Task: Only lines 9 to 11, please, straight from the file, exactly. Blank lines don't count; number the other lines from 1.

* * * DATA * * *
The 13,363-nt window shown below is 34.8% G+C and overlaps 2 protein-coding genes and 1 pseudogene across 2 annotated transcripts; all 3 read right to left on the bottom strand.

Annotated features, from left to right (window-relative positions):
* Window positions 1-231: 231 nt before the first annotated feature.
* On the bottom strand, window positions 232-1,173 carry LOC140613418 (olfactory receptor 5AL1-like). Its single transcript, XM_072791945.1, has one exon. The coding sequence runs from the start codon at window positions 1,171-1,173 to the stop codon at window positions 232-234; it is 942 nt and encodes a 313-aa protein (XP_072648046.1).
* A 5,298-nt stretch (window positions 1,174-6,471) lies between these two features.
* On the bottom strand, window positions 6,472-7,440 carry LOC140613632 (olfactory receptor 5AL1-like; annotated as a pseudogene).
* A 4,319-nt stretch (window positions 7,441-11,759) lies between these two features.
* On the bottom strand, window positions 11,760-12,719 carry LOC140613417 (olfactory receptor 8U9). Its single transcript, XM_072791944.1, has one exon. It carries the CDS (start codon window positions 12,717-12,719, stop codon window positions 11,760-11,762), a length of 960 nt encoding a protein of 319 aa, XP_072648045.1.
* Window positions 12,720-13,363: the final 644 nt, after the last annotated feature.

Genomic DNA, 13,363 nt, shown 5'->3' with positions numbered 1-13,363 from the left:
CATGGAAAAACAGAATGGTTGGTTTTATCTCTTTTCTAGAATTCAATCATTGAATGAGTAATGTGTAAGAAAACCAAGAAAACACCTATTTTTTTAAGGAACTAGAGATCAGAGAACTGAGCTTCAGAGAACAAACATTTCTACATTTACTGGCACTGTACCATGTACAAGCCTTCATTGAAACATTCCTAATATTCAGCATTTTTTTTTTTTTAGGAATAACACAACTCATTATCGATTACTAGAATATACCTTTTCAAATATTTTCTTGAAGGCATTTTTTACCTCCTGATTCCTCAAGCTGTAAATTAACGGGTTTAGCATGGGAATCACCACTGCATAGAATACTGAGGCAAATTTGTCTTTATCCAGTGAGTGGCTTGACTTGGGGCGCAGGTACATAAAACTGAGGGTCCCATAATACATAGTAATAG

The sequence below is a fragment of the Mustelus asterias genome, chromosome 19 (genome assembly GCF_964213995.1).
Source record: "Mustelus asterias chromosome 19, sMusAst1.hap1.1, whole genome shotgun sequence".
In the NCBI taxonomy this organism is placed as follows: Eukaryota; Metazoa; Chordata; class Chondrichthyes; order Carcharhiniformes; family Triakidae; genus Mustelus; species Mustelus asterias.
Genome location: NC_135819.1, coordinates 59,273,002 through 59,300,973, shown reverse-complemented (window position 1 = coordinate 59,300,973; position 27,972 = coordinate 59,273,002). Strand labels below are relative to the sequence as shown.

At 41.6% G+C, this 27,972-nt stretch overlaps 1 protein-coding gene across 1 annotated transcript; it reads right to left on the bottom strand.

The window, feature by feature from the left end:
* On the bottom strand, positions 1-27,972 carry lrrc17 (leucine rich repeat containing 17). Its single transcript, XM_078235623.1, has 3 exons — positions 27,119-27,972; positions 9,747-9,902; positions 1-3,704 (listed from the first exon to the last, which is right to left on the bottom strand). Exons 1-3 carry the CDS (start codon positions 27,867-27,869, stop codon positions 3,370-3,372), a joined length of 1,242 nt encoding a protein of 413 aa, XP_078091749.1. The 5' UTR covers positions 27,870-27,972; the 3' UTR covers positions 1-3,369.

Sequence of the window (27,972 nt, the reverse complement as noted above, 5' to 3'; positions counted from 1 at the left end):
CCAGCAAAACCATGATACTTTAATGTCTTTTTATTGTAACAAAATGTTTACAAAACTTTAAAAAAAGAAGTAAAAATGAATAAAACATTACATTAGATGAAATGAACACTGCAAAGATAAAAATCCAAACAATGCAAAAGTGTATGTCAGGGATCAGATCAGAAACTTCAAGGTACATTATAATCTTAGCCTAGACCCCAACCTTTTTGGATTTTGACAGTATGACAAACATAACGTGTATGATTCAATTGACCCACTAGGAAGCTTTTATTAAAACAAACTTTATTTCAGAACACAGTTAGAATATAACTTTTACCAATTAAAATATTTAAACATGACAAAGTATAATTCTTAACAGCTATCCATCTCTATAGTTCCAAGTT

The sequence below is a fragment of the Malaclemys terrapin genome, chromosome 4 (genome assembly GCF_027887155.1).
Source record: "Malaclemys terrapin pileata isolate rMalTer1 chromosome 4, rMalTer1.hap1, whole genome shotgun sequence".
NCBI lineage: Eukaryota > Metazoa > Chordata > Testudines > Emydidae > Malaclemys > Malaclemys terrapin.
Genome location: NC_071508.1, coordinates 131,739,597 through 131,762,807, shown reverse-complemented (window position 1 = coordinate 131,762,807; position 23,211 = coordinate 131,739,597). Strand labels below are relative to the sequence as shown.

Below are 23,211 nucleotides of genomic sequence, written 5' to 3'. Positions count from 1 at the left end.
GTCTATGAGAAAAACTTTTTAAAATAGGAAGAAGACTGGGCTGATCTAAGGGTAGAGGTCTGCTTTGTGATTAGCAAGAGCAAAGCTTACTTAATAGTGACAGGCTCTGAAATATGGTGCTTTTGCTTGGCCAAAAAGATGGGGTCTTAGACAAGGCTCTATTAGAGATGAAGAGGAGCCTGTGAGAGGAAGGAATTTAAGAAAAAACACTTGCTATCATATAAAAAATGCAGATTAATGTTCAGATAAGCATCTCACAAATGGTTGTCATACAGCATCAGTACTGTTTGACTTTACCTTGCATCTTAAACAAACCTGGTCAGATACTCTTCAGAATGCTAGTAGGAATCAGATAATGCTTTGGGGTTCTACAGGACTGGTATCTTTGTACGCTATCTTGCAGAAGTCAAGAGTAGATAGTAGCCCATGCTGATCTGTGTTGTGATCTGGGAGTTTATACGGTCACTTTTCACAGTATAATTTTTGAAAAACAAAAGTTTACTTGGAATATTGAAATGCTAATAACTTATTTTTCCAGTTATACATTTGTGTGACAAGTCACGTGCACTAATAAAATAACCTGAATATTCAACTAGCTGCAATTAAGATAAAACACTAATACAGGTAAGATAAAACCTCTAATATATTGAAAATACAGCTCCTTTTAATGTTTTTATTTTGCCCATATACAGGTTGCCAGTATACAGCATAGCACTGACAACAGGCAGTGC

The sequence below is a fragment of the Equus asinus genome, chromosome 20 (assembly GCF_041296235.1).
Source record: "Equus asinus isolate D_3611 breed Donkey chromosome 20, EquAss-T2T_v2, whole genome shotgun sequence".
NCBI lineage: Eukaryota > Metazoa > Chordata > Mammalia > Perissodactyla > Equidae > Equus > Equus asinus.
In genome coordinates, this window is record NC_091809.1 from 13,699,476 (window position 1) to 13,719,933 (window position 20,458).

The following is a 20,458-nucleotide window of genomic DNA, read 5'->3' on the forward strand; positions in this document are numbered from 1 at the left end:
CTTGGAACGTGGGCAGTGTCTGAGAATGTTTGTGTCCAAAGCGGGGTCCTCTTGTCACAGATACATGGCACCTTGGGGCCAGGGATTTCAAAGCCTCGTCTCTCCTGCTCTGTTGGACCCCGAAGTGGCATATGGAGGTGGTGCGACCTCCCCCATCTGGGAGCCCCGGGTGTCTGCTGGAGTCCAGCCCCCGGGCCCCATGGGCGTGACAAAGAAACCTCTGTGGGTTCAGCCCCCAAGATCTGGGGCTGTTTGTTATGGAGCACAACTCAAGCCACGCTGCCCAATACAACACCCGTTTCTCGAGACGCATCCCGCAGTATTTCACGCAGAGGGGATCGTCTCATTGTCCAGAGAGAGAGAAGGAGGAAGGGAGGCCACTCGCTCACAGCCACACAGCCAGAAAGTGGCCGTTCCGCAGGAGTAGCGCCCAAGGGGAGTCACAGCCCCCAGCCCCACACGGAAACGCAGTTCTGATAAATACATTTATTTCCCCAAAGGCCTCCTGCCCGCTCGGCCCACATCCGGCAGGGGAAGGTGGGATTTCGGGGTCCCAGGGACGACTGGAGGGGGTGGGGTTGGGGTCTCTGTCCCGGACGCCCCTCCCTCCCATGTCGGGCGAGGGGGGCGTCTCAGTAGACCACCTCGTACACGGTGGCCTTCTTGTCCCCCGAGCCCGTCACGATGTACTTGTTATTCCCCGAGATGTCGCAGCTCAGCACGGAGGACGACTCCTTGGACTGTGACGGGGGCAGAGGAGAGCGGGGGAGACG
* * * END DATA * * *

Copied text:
* Window positions 12,720-13,363: the final 644 nt, after the last annotated feature.

Genomic DNA, 13,363 nt, shown 5'->3' with positions numbered 1-13,363 from the left:
CATGGAAAAACAGAATGGTTGGTTTTATCTCTTTTCTAGAATTCAATCATTGAATGAGTAATGTGTAAGAAAACCAAGAAAACACCTATTTTTTTAAGGAACTAGAGATCAGAGAACTGAGCTTCAGAGAACAAACATTTCTACATTTACTGGCACTGTACCATGTACAAGCCTTCATTGAAACATTCCTAATATTCAGCATTTTTTTTTTTTTAGGAATAACACAACTCATTATCGATTACTAGAATATACCTTTTCAAATATTTTCTTGAAGGCATTTTTTACCTCCTGATTCCTCAAGCTGTAAATTAACGGGTTTAGCATGGGAATCACCACTGCATAGAATACTGAGGCAAATTTGTCTTTATCCAGTGAGTGGCTTGACTTGGGGCGCAGGTACATAAAACTGAGGGTCCCATAATACATAGTAATAG